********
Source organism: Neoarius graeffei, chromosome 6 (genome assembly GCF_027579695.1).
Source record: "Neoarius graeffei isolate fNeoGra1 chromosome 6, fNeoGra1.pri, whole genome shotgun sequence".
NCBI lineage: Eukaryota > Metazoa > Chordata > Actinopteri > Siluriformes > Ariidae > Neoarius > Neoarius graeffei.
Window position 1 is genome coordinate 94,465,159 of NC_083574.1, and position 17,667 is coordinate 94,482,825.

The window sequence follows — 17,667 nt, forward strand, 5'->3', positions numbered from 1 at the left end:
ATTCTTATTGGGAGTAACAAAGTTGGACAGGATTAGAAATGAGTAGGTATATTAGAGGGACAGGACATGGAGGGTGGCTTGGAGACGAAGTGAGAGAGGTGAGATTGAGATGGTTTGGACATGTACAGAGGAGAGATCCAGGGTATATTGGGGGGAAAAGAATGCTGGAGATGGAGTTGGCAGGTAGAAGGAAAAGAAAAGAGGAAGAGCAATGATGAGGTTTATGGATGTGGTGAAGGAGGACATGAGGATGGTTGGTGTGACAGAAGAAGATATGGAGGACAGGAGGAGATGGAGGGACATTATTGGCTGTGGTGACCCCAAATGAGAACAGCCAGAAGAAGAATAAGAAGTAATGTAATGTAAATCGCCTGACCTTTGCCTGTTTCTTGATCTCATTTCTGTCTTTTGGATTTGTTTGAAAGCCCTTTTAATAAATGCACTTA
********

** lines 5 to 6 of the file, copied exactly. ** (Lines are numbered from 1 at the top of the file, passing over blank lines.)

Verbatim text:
The window sequence follows — 17,667 nt, forward strand, 5'->3', positions numbered from 1 at the left end:
ATTCTTATTGGGAGTAACAAAGTTGGACAGGATTAGAAATGAGTAGGTATATTAGAGGGACAGGACATGGAGGGTGGCTTGGAGACGAAGTGAGAGAGGTGAGATTGAGATGGTTTGGACATGTACAGAGGAGAGATCCAGGGTATATTGGGGGGAAAAGAATGCTGGAGATGGAGTTGGCAGGTAGAAGGAAAAGAAAAGAGGAAGAGCAATGATGAGGTTTATGGATGTGGTGAAGGAGGACATGAGGATGGTTGGTGTGACAGAAGAAGATATGGAGGACAGGAGGAGATGGAGGGACATTATTGGCTGTGGTGACCCCAAATGAGAACAGCCAGAAGAAGAATAAGAAGTAATGTAATGTAAATCGCCTGACCTTTGCCTGTTTCTTGATCTCATTTCTGTCTTTTGGATTTGTTTGAAAGCCCTTTTAATAAATGCACTTA